“The decision to continue settlement building and expansion goes directly against the recommendations of the Quartet Report, weakens rather than strengthens the prospects for a two-state solution to the Middle East peace process, and makes the possibility of a viable Palestinian state more remote,” it added.
The New York Times ran an editorial on Thursday attacking Israel for the Shiloh project.
In an unusual move, the paper called on the United Nations Security Council to set the parameters for a peace deal between Israel and the Palestinians.
“The best idea under discussion now would be to have the United Nations Security Council, in an official resolution, lay down guidelines for a peace agreement, covering such issues as Israel’s security, the future of Jerusalem, the fate of Palestinian refugees and borders for both states,” the paper’s editorial board said.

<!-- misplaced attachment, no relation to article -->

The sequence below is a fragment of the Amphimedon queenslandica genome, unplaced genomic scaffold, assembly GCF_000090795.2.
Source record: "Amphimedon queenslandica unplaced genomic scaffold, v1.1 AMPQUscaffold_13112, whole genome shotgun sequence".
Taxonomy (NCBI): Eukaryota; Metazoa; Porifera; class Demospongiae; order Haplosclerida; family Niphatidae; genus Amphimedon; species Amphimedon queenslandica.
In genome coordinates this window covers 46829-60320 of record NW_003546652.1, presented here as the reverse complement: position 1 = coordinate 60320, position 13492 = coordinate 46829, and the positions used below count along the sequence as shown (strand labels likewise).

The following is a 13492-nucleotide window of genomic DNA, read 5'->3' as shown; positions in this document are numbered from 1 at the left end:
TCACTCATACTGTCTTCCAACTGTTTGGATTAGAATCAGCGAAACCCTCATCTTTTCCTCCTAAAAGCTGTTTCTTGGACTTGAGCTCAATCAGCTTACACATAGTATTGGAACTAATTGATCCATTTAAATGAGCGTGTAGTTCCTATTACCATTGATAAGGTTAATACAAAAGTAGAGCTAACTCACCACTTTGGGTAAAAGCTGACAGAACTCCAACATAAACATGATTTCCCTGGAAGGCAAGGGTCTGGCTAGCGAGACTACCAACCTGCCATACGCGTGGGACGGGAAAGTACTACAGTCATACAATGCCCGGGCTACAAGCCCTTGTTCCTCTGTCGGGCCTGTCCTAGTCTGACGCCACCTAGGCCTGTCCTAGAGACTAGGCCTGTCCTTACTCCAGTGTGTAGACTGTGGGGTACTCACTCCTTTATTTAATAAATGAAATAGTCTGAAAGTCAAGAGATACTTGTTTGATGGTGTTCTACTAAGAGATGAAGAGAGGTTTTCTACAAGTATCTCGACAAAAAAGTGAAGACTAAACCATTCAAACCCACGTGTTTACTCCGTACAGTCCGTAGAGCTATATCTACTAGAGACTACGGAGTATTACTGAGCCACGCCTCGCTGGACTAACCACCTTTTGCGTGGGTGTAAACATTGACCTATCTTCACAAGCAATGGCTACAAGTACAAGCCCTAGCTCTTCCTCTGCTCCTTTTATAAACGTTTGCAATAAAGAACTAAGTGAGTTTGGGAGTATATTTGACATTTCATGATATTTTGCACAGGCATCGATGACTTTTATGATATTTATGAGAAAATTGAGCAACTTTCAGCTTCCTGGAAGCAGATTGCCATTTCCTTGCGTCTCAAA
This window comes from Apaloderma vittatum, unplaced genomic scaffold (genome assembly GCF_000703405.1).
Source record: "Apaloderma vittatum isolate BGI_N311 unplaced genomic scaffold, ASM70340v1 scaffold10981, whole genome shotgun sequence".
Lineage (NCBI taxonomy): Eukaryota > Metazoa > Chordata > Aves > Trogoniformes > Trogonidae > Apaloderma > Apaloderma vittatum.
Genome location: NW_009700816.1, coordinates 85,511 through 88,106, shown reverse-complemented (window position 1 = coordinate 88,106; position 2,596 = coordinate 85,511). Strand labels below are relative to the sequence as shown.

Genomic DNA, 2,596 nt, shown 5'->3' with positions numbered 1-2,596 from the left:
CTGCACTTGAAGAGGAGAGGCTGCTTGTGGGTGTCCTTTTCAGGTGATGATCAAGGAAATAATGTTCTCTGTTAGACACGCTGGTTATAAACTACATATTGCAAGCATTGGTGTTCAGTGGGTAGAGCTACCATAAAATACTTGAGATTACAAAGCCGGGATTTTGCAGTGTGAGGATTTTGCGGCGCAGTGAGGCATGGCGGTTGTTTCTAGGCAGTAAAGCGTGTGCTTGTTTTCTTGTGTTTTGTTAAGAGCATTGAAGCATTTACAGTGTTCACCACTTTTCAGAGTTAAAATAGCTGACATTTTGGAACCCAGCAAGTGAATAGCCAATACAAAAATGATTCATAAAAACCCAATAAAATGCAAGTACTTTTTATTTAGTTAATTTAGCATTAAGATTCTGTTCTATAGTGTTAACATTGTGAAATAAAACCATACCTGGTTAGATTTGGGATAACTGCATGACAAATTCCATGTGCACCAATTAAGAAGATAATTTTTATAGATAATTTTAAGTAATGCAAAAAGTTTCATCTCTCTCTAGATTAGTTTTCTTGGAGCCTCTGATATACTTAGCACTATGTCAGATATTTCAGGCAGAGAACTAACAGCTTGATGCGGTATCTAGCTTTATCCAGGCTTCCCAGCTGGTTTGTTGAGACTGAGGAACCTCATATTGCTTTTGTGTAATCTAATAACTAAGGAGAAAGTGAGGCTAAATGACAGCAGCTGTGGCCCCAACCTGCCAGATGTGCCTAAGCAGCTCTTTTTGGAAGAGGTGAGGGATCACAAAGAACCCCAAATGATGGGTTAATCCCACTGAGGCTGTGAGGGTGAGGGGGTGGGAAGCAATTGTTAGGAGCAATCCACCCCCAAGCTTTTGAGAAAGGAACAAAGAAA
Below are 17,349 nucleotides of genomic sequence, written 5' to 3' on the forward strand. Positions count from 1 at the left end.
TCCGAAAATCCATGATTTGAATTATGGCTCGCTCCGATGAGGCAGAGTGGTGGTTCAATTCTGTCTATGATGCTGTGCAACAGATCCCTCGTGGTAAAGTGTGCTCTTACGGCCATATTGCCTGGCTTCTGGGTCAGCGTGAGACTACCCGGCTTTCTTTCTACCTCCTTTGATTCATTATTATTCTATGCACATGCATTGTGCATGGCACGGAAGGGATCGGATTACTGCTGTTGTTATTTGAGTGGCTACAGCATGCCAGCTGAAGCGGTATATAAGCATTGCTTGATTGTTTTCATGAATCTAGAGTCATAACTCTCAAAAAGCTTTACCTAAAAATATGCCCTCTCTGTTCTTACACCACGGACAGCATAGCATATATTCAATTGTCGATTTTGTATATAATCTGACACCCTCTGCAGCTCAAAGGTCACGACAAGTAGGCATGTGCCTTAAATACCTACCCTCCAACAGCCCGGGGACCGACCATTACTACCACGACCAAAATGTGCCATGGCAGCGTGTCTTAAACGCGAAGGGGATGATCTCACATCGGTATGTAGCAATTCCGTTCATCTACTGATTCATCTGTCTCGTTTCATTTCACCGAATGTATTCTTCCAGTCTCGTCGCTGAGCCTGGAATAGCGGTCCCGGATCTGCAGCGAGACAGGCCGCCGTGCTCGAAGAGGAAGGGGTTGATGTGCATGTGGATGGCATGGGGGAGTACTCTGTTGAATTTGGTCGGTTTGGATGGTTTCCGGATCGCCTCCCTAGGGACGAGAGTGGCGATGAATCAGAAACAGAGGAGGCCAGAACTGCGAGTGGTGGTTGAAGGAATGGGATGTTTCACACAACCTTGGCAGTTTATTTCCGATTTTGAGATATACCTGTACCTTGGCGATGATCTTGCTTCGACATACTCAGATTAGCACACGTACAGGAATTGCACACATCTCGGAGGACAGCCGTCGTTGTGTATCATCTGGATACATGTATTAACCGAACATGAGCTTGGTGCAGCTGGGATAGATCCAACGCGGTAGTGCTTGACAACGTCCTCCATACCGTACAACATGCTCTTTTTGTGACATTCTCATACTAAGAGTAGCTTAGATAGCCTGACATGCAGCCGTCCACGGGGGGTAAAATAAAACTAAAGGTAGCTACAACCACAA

The paper’s editorial, published on Thursday, called on US President Barack Obama to lead the charge at the council.
“The most plausible pressure would come from Mr. Obama’s leading the Security Council to put its authority behind a resolution to support a two-state solution and offer the outlines of what that could be.
“That may seem like a bureaucratic response unlikely to change anything, but it is the kind of political pressure Mr.
Netanyahu abhors and has been working assiduously to prevent,” the Times wrote.
The editorial was issued one week before the United Nations Security Council is due to hold a public debate on October 14, known as an Arria Formula meeting, on Israeli settlement activity in the West Bank and Jewish building in east Jerusalem.
The Palestinian Authority asked the Security Council to hold the meeting in the hopes that it would spur the UN to pass a resolution condemning Israeli settlement activity.
The informal meeting, which will take place at the UN headquarters in New York on Friday, is titled “Illegal Israeli Settlements: Obstacles to Peace and the Two-State Solution.”